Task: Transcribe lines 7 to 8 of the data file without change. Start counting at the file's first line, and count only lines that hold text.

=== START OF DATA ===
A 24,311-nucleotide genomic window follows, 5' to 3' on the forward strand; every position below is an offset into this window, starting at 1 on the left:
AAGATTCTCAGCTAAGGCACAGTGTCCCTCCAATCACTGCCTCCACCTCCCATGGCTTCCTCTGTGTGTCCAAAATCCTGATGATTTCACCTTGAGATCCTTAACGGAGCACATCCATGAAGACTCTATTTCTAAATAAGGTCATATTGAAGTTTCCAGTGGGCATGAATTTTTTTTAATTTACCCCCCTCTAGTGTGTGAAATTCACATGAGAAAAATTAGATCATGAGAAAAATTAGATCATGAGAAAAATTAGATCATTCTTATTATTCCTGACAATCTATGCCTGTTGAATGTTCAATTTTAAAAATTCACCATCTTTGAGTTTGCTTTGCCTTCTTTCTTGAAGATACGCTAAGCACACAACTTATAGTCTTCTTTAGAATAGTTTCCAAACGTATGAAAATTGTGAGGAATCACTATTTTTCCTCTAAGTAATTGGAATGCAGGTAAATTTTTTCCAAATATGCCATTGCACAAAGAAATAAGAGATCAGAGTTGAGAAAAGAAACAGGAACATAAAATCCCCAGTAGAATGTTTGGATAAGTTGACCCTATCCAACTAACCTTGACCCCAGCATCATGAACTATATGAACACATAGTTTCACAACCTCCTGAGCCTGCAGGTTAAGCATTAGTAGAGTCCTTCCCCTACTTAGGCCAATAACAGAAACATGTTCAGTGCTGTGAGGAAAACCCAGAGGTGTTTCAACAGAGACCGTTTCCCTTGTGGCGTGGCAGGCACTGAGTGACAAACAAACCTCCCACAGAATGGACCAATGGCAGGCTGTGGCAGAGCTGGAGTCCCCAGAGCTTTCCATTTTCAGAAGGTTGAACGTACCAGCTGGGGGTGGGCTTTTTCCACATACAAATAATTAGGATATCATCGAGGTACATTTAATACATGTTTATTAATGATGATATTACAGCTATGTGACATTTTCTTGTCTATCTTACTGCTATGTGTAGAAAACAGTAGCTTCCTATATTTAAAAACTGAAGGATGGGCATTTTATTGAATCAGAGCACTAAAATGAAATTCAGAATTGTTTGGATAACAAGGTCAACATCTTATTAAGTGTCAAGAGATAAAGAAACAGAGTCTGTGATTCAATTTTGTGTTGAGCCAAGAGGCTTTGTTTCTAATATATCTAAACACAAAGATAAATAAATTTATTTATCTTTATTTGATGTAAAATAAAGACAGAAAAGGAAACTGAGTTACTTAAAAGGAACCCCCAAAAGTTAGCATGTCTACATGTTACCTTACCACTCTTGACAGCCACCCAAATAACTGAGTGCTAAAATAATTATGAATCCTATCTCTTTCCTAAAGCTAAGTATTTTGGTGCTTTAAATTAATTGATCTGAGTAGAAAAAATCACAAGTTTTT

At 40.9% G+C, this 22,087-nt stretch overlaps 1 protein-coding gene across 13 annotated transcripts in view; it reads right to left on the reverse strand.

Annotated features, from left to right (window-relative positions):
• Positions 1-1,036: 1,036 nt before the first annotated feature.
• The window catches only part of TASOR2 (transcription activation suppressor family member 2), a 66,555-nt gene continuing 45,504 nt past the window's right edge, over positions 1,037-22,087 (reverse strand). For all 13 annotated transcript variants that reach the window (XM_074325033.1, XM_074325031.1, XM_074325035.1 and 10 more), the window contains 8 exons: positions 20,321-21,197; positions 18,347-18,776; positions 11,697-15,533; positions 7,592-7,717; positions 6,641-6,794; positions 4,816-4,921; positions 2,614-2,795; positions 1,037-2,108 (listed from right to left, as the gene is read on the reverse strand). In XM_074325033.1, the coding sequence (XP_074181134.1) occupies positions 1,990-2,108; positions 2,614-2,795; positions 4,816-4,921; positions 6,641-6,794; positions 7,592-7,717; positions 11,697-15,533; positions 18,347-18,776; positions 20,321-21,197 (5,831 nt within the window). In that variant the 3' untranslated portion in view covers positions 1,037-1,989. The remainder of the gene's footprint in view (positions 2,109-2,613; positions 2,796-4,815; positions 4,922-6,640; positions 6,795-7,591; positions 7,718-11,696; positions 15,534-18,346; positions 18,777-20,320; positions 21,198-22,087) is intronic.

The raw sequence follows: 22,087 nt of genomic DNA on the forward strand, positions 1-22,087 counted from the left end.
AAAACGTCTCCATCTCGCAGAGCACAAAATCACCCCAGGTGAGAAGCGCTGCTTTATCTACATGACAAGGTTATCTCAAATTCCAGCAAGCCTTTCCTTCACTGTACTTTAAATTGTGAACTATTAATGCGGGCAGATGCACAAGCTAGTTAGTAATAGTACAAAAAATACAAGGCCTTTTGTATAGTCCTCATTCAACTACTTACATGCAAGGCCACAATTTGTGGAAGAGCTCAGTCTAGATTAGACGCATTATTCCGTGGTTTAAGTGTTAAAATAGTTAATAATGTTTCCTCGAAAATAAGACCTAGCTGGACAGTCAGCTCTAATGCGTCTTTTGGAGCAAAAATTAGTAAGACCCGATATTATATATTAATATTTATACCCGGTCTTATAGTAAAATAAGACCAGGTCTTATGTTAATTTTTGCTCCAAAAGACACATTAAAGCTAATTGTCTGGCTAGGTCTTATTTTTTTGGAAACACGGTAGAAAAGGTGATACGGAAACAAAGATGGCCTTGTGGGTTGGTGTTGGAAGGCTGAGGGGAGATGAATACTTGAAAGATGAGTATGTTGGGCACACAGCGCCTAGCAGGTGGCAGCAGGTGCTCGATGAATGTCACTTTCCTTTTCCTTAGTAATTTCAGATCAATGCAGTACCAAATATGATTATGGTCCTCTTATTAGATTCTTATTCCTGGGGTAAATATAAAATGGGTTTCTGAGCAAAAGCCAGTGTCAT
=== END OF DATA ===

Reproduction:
The raw sequence follows: 22,087 nt of genomic DNA on the forward strand, positions 1-22,087 counted from the left end.
AAAACGTCTCCATCTCGCAGAGCACAAAATCACCCCAGGTGAGAAGCGCTGCTTTATCTACATGACAAGGTTATCTCAAATTCCAGCAAGCCTTTCCTTCACTGTACTTTAAATTGTGAACTATTAATGCGGGCAGATGCACAAGCTAGTTAGTAATAGTACAAAAAATACAAGGCCTTTTGTATAGTCCTCATTCAACTACTTACATGCAAGGCCACAATTTGTGGAAGAGCTCAGTCTAGATTAGACGCATTATTCCGTGGTTTAAGTGTTAAAATAGTTAATAATGTTTCCTCGAAAATAAGACCTAGCTGGACAGTCAGCTCTAATGCGTCTTTTGGAGCAAAAATTAGTAAGACCCGATATTATATATTAATATTTATACCCGGTCTTATAGTAAAATAAGACCAGGTCTTATGTTAATTTTTGCTCCAAAAGACACATTAAAGCTAATTGTCTGGCTAGGTCTTATTTTTTTGGAAACACGGTAGAAAAGGTGATACGGAAACAAAGATGGCCTTGTGGGTTGGTGTTGGAAGGCTGAGGGGAGATGAATACTTGAAAGATGAGTATGTTGGGCACACAGCGCCTAGCAGGTGGCAGCAGGTGCTCGATGAATGTCACTTTCCTTTTCCTTAGTAATTTCAGATCAATGCAGTACCAAATATGATTATGGTCCTCTTATTAGATTCTTATTCCTGGGGTAAATATAAAATGGGTTTCTGAGCAAAAGCCAGTGTCAT